A Colorado law that loosens the grip of manufacturers on farm-equipment repairs could lower costs for farmers and jump-start business for independent mechanics.
“We’re gonna return a lot of money to the farmer’s pocket and reduce the burden that they suffer,” said Joe Van Wye, policy and outreach director for Farm Action, in an interview with the Daily Yonder.
Colorado’s new right to repair law goes into effect in January. It requires manufacturers to make manuals, parts, computer codes, and other information available for others to use.
Farmer advocates say the new law is a win for Colorado’s rural farmers who have to haul heavy equipment tens or hundreds of miles to the nearest “dealer-certified” technician for repairs they could fix closer to home.
“This [law] will really give independent repair guys an opportunity to capture some more business,” said Chad Franke, president of Rocky Mountain Farmers Union, in an interview with the Daily Yonder. “There’s a lot of guys that have got a truck loaded down with tools that they go out with… and help the local farmers, especially in the areas that don’t have a local dealership.”
In recent years, manufacturers have doubled down on protecting what they call “trade secrets” as agricultural equipment becomes more computerized, according to farmer advocates. Only dealer-certified technicians are allowed to repair this equipment, even if the fix is simply inputting a four-digit code to get two pieces of computerized machines to operate together, for example.
Farmers can be kept waiting for days or weeks due to a limited number of dealer-certified technicians, and local repair providers lose out on their business because of this requirement.
This can become a major issue for farmers: losing time to repairs during the growing season can mean the difference between staying in business or shuttering the barn doors, especially as small farmers fight to stay afloat in an industry dominated by a handful of corporations.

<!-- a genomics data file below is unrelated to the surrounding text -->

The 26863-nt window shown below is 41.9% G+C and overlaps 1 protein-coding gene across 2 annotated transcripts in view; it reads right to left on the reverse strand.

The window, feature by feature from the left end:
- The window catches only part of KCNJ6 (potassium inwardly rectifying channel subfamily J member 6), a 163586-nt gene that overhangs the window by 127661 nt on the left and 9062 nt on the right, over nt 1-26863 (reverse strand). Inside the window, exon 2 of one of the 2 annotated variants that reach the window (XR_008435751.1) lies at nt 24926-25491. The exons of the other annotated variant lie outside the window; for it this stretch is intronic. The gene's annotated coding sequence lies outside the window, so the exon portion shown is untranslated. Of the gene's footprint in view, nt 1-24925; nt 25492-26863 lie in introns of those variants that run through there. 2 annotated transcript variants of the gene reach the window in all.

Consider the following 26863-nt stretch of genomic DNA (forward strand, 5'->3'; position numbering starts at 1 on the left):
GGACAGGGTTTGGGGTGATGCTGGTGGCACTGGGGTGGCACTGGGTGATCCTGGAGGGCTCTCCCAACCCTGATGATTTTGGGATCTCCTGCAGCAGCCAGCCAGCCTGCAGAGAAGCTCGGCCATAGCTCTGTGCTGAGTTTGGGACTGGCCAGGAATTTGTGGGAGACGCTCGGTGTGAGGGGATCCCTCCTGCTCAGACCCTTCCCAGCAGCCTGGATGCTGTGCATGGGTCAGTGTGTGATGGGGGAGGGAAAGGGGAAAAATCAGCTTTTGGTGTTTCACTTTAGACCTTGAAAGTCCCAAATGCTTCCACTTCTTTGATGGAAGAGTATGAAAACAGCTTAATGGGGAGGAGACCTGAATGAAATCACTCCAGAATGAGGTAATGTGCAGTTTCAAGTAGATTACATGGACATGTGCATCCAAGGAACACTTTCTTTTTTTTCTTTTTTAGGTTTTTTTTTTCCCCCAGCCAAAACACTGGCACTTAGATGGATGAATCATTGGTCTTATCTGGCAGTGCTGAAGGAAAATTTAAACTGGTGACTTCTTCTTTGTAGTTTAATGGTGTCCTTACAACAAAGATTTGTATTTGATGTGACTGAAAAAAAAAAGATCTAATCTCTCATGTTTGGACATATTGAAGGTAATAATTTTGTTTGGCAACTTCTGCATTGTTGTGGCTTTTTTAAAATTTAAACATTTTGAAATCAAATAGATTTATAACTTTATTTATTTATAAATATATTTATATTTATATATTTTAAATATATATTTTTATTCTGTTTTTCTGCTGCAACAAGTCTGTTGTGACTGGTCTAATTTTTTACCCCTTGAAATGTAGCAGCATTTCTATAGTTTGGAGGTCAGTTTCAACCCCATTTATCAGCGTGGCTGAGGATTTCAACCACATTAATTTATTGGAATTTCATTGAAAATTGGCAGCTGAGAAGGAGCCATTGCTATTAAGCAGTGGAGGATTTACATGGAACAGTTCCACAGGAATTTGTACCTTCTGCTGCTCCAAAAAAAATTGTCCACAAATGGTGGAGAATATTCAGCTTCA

Waiting for repairs costs farmers in the United States approximately $3 billion every year, according to estimates from the U.S. Public Interest Research Group, a non-profit network of research organizations. Farmers in Colorado lose more than $43.5 million to downtime costs every year.
The new right-to-repair law could decrease these costs and bring new business to local repair providers, say farmer advocates.
Industry representatives from John Deere and Caterpillar did not respond to requests for comment on the law.
John Deere granted farmers and independent repair providers the right to repair their equipment earlier this year, but some skeptics voiced concern that the decision was an attempt to block state and federal right-to-repair legislation from being passed, according to reporting from NPR.
Between now and first of the year, farmer advocates and legislators will work through a rule-making process to determine how manufacturers will comply with the law.
While Colorado’s is the first right-to-repair law for agricultural equipment, efforts are ongoing to get similar laws passed in other states and at the federal level.
Last year, U.S. Senator Jon Tester from Montana introduced the Agricultural Right to Repair Act, which would have implemented the right to repair farming equipment nationwide. While the bill did not make it out of committee, farmer advocates are urging Senator Tester to reintroduce the bill.
They’re also pushing to include the right to repair in this year’s Farm Bill, which is currently being debated in Congress. Colorado’s new law has advocates hopeful the momentum will continue across the country.
“Once you buy that equipment, you should be able to choose whether the dealer services it, whether an independent repair guy services it, or whether you do it yourself,” Franke said. “I think Colorado finally getting this passed through has opened a lot of eyes that it hasn’t been happening and it’s something that [farmers] should be able to do.”